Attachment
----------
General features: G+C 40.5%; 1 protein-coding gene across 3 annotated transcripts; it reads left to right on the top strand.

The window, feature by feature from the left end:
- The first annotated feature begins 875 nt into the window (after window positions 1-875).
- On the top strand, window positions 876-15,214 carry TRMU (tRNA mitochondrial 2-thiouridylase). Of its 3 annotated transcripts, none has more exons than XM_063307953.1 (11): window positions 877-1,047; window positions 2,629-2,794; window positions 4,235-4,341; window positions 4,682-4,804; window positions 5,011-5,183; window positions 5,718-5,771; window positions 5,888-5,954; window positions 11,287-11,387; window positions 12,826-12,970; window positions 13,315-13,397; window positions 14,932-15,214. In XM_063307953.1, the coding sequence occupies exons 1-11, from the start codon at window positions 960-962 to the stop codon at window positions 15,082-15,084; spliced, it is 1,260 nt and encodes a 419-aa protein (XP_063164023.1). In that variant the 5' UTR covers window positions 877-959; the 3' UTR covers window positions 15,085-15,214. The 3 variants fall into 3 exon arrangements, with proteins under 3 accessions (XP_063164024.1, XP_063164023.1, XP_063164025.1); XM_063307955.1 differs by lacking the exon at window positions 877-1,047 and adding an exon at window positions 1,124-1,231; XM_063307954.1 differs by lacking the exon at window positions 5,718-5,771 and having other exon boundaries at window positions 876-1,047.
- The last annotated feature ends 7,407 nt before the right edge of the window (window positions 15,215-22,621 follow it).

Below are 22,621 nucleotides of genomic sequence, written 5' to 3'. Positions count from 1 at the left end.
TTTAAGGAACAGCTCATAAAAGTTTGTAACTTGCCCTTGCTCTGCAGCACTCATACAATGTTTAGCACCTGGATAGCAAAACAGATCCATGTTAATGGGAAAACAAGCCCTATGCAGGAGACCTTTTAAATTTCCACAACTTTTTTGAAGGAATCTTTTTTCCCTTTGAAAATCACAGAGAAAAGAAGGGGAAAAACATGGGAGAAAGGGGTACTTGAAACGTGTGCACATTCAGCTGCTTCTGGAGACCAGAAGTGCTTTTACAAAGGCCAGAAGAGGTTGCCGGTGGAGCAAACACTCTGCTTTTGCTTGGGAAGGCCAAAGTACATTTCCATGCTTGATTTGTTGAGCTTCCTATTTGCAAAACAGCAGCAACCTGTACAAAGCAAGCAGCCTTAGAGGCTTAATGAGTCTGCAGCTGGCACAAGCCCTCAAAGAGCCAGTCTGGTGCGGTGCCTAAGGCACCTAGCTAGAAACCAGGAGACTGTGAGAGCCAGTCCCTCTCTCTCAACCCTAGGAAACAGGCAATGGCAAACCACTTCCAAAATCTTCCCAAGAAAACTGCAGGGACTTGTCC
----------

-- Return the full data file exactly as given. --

General features: G+C 40.5%; 1 protein-coding gene across 3 annotated transcripts; it reads left to right on the top strand.

The window, feature by feature from the left end:
- The first annotated feature begins 875 nt into the window (after window positions 1-875).
- On the top strand, window positions 876-15,214 carry TRMU (tRNA mitochondrial 2-thiouridylase). Of its 3 annotated transcripts, none has more exons than XM_063307953.1 (11): window positions 877-1,047; window positions 2,629-2,794; window positions 4,235-4,341; window positions 4,682-4,804; window positions 5,011-5,183; window positions 5,718-5,771; window positions 5,888-5,954; window positions 11,287-11,387; window positions 12,826-12,970; window positions 13,315-13,397; window positions 14,932-15,214. In XM_063307953.1, the coding sequence occupies exons 1-11, from the start codon at window positions 960-962 to the stop codon at window positions 15,082-15,084; spliced, it is 1,260 nt and encodes a 419-aa protein (XP_063164023.1). In that variant the 5' UTR covers window positions 877-959; the 3' UTR covers window positions 15,085-15,214. The 3 variants fall into 3 exon arrangements, with proteins under 3 accessions (XP_063164024.1, XP_063164023.1, XP_063164025.1); XM_063307955.1 differs by lacking the exon at window positions 877-1,047 and adding an exon at window positions 1,124-1,231; XM_063307954.1 differs by lacking the exon at window positions 5,718-5,771 and having other exon boundaries at window positions 876-1,047.
- The last annotated feature ends 7,407 nt before the right edge of the window (window positions 15,215-22,621 follow it).

Below are 22,621 nucleotides of genomic sequence, written 5' to 3'. Positions count from 1 at the left end.
TTTAAGGAACAGCTCATAAAAGTTTGTAACTTGCCCTTGCTCTGCAGCACTCATACAATGTTTAGCACCTGGATAGCAAAACAGATCCATGTTAATGGGAAAACAAGCCCTATGCAGGAGACCTTTTAAATTTCCACAACTTTTTTGAAGGAATCTTTTTTCCCTTTGAAAATCACAGAGAAAAGAAGGGGAAAAACATGGGAGAAAGGGGTACTTGAAACGTGTGCACATTCAGCTGCTTCTGGAGACCAGAAGTGCTTTTACAAAGGCCAGAAGAGGTTGCCGGTGGAGCAAACACTCTGCTTTTGCTTGGGAAGGCCAAAGTACATTTCCATGCTTGATTTGTTGAGCTTCCTATTTGCAAAACAGCAGCAACCTGTACAAAGCAAGCAGCCTTAGAGGCTTAATGAGTCTGCAGCTGGCACAAGCCCTCAAAGAGCCAGTCTGGTGCGGTGCCTAAGGCACCTAGCTAGAAACCAGGAGACTGTGAGAGCCAGTCCCTCTCTCTCAACCCTAGGAAACAGGCAATGGCAAACCACTTCCAAAATCTTCCCAAGAAAACTGCAGGGACTTGTCC